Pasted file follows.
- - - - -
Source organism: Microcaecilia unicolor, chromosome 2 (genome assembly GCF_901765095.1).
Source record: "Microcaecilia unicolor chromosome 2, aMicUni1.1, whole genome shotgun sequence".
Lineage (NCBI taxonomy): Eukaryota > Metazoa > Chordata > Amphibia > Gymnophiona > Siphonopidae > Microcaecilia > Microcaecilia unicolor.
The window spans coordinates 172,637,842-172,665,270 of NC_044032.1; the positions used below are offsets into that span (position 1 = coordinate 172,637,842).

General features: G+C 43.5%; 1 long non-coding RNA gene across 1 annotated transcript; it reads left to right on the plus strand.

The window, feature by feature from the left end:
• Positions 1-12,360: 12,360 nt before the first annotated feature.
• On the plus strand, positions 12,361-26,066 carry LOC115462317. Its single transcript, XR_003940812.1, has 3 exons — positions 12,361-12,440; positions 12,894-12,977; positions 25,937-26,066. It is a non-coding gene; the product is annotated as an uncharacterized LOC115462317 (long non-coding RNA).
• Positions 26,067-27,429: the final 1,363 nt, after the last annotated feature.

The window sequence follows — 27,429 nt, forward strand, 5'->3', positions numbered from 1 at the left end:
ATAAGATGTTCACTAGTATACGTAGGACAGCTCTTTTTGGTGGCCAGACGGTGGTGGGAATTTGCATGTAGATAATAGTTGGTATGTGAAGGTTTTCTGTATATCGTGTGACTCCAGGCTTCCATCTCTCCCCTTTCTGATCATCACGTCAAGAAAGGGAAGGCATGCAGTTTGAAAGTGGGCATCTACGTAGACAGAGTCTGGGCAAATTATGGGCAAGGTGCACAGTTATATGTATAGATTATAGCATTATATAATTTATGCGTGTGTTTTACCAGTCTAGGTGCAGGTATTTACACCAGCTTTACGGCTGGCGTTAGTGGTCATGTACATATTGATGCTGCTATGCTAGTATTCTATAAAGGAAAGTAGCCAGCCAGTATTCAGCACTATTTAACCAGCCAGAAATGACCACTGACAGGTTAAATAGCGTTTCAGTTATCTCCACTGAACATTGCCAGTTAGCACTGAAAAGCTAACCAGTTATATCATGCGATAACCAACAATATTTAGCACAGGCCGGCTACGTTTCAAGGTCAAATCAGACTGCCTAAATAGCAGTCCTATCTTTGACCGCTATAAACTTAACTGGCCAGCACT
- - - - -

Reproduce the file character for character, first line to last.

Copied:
Source organism: Microcaecilia unicolor, chromosome 2 (genome assembly GCF_901765095.1).
Source record: "Microcaecilia unicolor chromosome 2, aMicUni1.1, whole genome shotgun sequence".
Lineage (NCBI taxonomy): Eukaryota > Metazoa > Chordata > Amphibia > Gymnophiona > Siphonopidae > Microcaecilia > Microcaecilia unicolor.
The window spans coordinates 172,637,842-172,665,270 of NC_044032.1; the positions used below are offsets into that span (position 1 = coordinate 172,637,842).

General features: G+C 43.5%; 1 long non-coding RNA gene across 1 annotated transcript; it reads left to right on the plus strand.

The window, feature by feature from the left end:
• Positions 1-12,360: 12,360 nt before the first annotated feature.
• On the plus strand, positions 12,361-26,066 carry LOC115462317. Its single transcript, XR_003940812.1, has 3 exons — positions 12,361-12,440; positions 12,894-12,977; positions 25,937-26,066. It is a non-coding gene; the product is annotated as an uncharacterized LOC115462317 (long non-coding RNA).
• Positions 26,067-27,429: the final 1,363 nt, after the last annotated feature.

The window sequence follows — 27,429 nt, forward strand, 5'->3', positions numbered from 1 at the left end:
ATAAGATGTTCACTAGTATACGTAGGACAGCTCTTTTTGGTGGCCAGACGGTGGTGGGAATTTGCATGTAGATAATAGTTGGTATGTGAAGGTTTTCTGTATATCGTGTGACTCCAGGCTTCCATCTCTCCCCTTTCTGATCATCACGTCAAGAAAGGGAAGGCATGCAGTTTGAAAGTGGGCATCTACGTAGACAGAGTCTGGGCAAATTATGGGCAAGGTGCACAGTTATATGTATAGATTATAGCATTATATAATTTATGCGTGTGTTTTACCAGTCTAGGTGCAGGTATTTACACCAGCTTTACGGCTGGCGTTAGTGGTCATGTACATATTGATGCTGCTATGCTAGTATTCTATAAAGGAAAGTAGCCAGCCAGTATTCAGCACTATTTAACCAGCCAGAAATGACCACTGACAGGTTAAATAGCGTTTCAGTTATCTCCACTGAACATTGCCAGTTAGCACTGAAAAGCTAACCAGTTATATCATGCGATAACCAACAATATTTAGCACAGGCCGGCTACGTTTCAAGGTCAAATCAGACTGCCTAAATAGCAGTCCTATCTTTGACCGCTATAAACTTAACTGGCCAGCACT